INDIANAPOLIS - After reports surfaced Wednesday of Russian hackers stealing 1.2 billion user names and passwords in a series of Internet heists affecting 420,000 websites, thousands of people wondered whether or not their personal information was at risk.
Hoosier Darryl Brown said he was on alert after the attack because he uses online banking.
Related Story: Russian hackers steal 1.2 billion user names, passwords
"I've been changing my passwords now for the last year or so because of the different hacks. That's really kind of dangerous because, of course like everyone else, I access my bank accounts from home, including my email accounts and credit card accounts," Brown said.
Cyber security expert Scott Orr said even he is concerned about his personal information being leaked.
"It's concerning obviously, especially since we don't know who's been affected. So we as the consumers want to know, 'Is my information compromised? Where is it compromised? What should I change?' There are a lot of unknowns right now," Orr said. "These things can happen, so be very, very careful especially with things that are very sensitive data like your account information, social security number, anything that you would really not want being out there, be very careful how you put it out there and how you protect it."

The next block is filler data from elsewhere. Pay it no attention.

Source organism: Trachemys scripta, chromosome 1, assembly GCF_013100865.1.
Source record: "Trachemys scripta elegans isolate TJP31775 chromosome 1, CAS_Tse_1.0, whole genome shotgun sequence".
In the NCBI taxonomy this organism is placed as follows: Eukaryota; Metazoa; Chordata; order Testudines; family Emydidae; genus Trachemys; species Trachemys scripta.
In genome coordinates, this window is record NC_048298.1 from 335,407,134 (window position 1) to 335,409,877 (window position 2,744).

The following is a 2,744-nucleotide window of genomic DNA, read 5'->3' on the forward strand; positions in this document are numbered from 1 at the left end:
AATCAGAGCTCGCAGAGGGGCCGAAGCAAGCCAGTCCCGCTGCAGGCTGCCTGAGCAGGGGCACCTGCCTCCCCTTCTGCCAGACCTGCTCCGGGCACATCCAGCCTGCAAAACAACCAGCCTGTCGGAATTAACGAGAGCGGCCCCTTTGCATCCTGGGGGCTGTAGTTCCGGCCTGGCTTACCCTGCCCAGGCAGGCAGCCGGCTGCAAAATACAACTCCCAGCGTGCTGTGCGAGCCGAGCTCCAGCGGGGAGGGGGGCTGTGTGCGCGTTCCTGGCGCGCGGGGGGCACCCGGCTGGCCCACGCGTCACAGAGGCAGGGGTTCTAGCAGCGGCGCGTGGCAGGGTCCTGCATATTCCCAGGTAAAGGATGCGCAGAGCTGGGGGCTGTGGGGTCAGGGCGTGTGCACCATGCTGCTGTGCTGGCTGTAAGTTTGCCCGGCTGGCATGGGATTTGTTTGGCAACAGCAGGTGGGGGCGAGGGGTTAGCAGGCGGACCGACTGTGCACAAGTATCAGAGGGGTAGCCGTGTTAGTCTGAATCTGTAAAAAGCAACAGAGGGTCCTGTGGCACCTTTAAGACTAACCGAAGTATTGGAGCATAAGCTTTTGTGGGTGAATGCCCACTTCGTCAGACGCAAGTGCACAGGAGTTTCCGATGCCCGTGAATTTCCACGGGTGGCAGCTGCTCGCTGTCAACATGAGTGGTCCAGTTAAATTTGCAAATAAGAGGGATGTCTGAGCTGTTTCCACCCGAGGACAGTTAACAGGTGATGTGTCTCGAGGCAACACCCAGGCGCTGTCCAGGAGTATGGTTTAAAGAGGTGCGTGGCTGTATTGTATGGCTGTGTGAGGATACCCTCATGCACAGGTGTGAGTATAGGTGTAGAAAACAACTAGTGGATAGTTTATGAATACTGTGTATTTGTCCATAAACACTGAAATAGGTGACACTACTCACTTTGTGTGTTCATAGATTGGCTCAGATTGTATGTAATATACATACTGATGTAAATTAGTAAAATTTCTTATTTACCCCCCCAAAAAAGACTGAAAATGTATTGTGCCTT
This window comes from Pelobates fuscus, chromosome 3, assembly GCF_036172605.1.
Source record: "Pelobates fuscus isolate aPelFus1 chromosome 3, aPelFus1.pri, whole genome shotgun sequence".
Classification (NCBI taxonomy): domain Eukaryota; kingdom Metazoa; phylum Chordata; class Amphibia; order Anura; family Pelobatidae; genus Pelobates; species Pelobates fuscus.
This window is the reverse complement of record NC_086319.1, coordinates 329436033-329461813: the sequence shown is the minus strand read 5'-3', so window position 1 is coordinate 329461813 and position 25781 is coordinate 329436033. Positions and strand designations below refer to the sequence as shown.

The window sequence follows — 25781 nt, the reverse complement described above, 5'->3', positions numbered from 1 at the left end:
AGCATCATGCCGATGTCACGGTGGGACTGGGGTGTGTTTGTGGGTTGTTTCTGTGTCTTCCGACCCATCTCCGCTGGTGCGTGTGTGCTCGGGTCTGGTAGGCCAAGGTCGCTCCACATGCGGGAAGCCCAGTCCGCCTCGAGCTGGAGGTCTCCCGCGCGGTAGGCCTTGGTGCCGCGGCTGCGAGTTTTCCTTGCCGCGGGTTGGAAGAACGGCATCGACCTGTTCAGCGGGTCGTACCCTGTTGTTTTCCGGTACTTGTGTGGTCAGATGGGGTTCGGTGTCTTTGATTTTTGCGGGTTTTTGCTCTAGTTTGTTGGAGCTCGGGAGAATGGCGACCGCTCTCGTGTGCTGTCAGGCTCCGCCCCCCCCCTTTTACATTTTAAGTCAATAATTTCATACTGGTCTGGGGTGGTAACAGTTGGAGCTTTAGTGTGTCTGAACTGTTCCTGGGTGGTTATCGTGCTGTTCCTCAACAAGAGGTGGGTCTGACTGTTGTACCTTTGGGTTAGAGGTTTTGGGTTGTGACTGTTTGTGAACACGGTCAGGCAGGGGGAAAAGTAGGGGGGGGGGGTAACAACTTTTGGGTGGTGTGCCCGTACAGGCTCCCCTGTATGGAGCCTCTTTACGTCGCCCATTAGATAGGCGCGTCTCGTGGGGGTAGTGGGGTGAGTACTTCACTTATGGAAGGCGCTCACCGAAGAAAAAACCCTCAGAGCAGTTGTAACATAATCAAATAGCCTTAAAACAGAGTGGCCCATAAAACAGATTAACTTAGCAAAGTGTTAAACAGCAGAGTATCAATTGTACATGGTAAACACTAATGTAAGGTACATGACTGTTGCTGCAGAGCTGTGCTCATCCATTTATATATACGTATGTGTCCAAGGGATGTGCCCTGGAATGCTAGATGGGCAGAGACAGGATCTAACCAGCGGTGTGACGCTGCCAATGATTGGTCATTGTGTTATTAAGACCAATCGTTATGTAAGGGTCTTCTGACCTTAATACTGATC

According to a recent survey, the most common passwords last year were 123456, and the word "password." Experts say we need to make our passwords much harder to guess; the harder the better. Also, try not to duplicate passwords and don't use the same password for financial information that you use for social media and email accounts.
After learning of the security breach, Hoosier Mary Agnew said she planned on changing her passwords.
"It seems like there's so many of them now. It's not just the one at home and at work now. Everything that you touch seems to have a password. It's difficult to keep up with it," Agnew said.
It may be a tedious task, but Orr said that changing passwords will protect you in the long run.
"No one wants to remember 20 passwords, so they'll use the same one or maybe the same two or three. If these (hackers) have gotten ahold of your account in one spot and they can then figure out maybe where you have other accounts, they may have your password even though they didn't directly intercept that information," he said.
Another security tip to remember is to never click on any strange links or open any emails from unknown senders. Even if emails are sent from a friend, that friend's email account could have been hacked.
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